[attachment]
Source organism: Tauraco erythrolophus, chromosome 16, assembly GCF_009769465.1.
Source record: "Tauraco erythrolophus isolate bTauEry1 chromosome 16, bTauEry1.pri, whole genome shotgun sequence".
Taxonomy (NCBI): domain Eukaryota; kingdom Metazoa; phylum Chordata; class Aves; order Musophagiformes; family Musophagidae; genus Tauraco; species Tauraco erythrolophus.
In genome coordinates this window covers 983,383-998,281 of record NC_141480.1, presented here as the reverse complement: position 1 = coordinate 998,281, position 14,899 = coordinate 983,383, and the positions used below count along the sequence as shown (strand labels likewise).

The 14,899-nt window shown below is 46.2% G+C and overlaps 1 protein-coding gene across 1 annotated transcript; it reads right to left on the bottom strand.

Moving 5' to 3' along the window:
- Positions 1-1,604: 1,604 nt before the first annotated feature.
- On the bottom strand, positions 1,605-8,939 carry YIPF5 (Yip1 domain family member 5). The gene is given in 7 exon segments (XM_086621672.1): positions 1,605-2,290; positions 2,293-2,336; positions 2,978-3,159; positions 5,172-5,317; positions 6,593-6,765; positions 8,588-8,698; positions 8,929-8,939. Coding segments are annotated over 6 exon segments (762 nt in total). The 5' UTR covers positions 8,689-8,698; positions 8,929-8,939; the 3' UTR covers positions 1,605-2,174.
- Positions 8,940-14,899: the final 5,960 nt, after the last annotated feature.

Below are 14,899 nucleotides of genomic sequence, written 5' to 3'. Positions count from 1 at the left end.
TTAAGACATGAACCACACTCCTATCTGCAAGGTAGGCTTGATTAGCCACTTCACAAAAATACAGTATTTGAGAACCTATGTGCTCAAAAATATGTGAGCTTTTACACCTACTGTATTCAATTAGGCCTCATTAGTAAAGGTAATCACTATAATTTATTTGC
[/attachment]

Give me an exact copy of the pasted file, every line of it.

Source organism: Tauraco erythrolophus, chromosome 16, assembly GCF_009769465.1.
Source record: "Tauraco erythrolophus isolate bTauEry1 chromosome 16, bTauEry1.pri, whole genome shotgun sequence".
Taxonomy (NCBI): domain Eukaryota; kingdom Metazoa; phylum Chordata; class Aves; order Musophagiformes; family Musophagidae; genus Tauraco; species Tauraco erythrolophus.
In genome coordinates this window covers 983,383-998,281 of record NC_141480.1, presented here as the reverse complement: position 1 = coordinate 998,281, position 14,899 = coordinate 983,383, and the positions used below count along the sequence as shown (strand labels likewise).

The 14,899-nt window shown below is 46.2% G+C and overlaps 1 protein-coding gene across 1 annotated transcript; it reads right to left on the bottom strand.

Moving 5' to 3' along the window:
- Positions 1-1,604: 1,604 nt before the first annotated feature.
- On the bottom strand, positions 1,605-8,939 carry YIPF5 (Yip1 domain family member 5). The gene is given in 7 exon segments (XM_086621672.1): positions 1,605-2,290; positions 2,293-2,336; positions 2,978-3,159; positions 5,172-5,317; positions 6,593-6,765; positions 8,588-8,698; positions 8,929-8,939. Coding segments are annotated over 6 exon segments (762 nt in total). The 5' UTR covers positions 8,689-8,698; positions 8,929-8,939; the 3' UTR covers positions 1,605-2,174.
- Positions 8,940-14,899: the final 5,960 nt, after the last annotated feature.

Below are 14,899 nucleotides of genomic sequence, written 5' to 3'. Positions count from 1 at the left end.
TTAAGACATGAACCACACTCCTATCTGCAAGGTAGGCTTGATTAGCCACTTCACAAAAATACAGTATTTGAGAACCTATGTGCTCAAAAATATGTGAGCTTTTACACCTACTGTATTCAATTAGGCCTCATTAGTAAAGGTAATCACTATAATTTATTTGC